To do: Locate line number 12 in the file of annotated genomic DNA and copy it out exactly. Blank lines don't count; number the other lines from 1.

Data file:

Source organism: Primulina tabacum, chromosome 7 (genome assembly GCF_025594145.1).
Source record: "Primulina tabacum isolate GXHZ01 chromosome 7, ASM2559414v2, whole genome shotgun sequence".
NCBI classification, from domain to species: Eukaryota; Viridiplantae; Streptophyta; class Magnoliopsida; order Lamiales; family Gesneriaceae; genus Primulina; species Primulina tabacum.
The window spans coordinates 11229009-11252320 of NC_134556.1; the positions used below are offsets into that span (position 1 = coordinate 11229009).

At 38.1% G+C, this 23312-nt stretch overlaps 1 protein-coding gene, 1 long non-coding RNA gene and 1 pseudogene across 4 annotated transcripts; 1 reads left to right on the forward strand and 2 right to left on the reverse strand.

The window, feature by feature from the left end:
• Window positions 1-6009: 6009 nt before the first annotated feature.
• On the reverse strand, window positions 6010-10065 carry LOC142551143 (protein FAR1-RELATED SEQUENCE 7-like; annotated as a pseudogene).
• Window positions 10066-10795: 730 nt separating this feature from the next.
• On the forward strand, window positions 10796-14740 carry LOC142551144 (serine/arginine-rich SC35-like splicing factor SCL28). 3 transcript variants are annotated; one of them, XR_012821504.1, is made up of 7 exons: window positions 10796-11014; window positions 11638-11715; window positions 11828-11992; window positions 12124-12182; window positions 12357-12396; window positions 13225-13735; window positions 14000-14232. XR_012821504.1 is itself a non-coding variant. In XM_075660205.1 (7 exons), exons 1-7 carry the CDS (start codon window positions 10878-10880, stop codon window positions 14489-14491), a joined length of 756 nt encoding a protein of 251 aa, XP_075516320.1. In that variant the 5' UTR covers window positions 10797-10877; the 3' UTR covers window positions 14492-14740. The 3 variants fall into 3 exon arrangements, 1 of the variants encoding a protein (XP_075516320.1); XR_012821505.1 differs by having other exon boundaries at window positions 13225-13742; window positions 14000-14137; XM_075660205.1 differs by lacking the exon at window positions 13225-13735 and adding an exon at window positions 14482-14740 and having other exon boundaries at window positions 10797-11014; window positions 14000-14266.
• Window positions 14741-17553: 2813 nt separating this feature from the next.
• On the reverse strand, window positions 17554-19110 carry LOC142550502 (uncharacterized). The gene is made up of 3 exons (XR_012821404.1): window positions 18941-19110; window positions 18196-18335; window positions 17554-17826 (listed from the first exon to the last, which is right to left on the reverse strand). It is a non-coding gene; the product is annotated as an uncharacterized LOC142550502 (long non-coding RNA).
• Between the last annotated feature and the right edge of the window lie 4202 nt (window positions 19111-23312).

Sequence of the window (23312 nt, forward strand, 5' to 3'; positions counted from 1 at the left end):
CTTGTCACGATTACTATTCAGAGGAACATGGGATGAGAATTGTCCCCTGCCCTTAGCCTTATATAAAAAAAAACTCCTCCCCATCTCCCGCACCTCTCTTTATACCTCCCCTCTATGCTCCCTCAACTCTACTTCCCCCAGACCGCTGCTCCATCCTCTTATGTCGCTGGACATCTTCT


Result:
• On the reverse strand, window positions 17554-19110 carry LOC142550502 (uncharacterized). The gene is made up of 3 exons (XR_012821404.1): window positions 18941-19110; window positions 18196-18335; window positions 17554-17826 (listed from the first exon to the last, which is right to left on the reverse strand). It is a non-coding gene; the product is annotated as an uncharacterized LOC142550502 (long non-coding RNA).